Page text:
Those positions – the coordinators in particular – exist to provide their assistant/associate superintendents with someone to supervise, a self-justification that seems to make it’s way down the pay grades. This has not changed (the names, faces and allegiances perhaps, but not the system) for more than the preceding five administrations. It most certainly is the School Board’s job to enforce cuts to the CO budget – but they are, of course, a ‘captured’ agency.

    All that said, I don’t believe the school system contains the lowest hanging fruit at this point. The need for testing coordinators, for example, is quite real (please don’t confuse this for support for Harley Miles).

    On the city’s webpage, I count no less than 5 positions related to “planning”. Between these five positions and the never-ending studies the city commissions from consultants, as well as the two nominal ‘traffic engineers’, we should be living in a model of planned urban bliss – Reston, VA for example. Instead we get ‘traffic calming’ (intentionally increased congestion) and decorative plantings. These people may be quite capable and bright individuals – highly talented even – but nothing about C’ville’s development shows particular evidence of planning – it all looks like organic development, and even the infill follows the form laid out by previous developers. Perhaps these folks draw up wonderful plans – none of them ever gets implemented. Enough already – get rid of the ‘planning’.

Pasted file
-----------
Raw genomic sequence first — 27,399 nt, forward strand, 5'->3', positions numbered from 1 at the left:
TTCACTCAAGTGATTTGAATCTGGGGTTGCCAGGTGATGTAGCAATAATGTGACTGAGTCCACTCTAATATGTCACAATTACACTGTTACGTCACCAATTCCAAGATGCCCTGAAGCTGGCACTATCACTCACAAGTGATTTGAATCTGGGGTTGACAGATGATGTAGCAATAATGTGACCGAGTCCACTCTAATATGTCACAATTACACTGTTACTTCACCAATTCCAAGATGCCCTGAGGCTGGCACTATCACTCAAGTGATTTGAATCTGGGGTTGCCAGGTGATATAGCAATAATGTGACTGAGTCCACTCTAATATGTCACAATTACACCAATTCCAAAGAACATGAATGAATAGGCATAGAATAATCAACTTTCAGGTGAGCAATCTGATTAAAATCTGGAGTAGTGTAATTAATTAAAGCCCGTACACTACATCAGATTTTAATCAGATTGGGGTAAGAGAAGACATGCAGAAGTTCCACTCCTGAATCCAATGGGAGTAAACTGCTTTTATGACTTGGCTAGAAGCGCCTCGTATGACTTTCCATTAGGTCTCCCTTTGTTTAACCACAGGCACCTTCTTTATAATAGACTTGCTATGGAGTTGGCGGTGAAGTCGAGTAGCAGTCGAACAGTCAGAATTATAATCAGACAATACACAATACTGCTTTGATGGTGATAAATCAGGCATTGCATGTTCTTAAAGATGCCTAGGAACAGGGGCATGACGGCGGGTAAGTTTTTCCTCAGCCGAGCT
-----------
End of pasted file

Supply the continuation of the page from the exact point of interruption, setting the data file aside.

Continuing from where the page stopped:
14. And don’t forget all the money the city spends on consultants, for everything under the sun.